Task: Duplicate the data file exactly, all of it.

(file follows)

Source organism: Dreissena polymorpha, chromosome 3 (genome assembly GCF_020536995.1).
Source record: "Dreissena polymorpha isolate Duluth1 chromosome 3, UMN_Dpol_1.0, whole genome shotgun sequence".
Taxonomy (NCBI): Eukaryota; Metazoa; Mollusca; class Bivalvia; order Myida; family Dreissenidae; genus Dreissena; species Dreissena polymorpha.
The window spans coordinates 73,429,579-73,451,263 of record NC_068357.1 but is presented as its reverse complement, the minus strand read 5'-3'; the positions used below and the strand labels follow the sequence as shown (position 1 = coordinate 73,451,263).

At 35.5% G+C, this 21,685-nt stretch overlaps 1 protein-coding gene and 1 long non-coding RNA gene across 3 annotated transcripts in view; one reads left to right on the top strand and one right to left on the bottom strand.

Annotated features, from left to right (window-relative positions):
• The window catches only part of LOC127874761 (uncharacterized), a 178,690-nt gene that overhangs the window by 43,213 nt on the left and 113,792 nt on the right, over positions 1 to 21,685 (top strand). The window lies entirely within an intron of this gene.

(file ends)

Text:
Source organism: Dreissena polymorpha, chromosome 3 (genome assembly GCF_020536995.1).
Source record: "Dreissena polymorpha isolate Duluth1 chromosome 3, UMN_Dpol_1.0, whole genome shotgun sequence".
Taxonomy (NCBI): Eukaryota; Metazoa; Mollusca; class Bivalvia; order Myida; family Dreissenidae; genus Dreissena; species Dreissena polymorpha.
The window spans coordinates 73,429,579-73,451,263 of record NC_068357.1 but is presented as its reverse complement, the minus strand read 5'-3'; the positions used below and the strand labels follow the sequence as shown (position 1 = coordinate 73,451,263).

At 35.5% G+C, this 21,685-nt stretch overlaps 1 protein-coding gene and 1 long non-coding RNA gene across 3 annotated transcripts in view; one reads left to right on the top strand and one right to left on the bottom strand.

Annotated features, from left to right (window-relative positions):
• The window catches only part of LOC127874761 (uncharacterized), a 178,690-nt gene that overhangs the window by 43,213 nt on the left and 113,792 nt on the right, over positions 1 to 21,685 (top strand). The window lies entirely within an intron of this gene.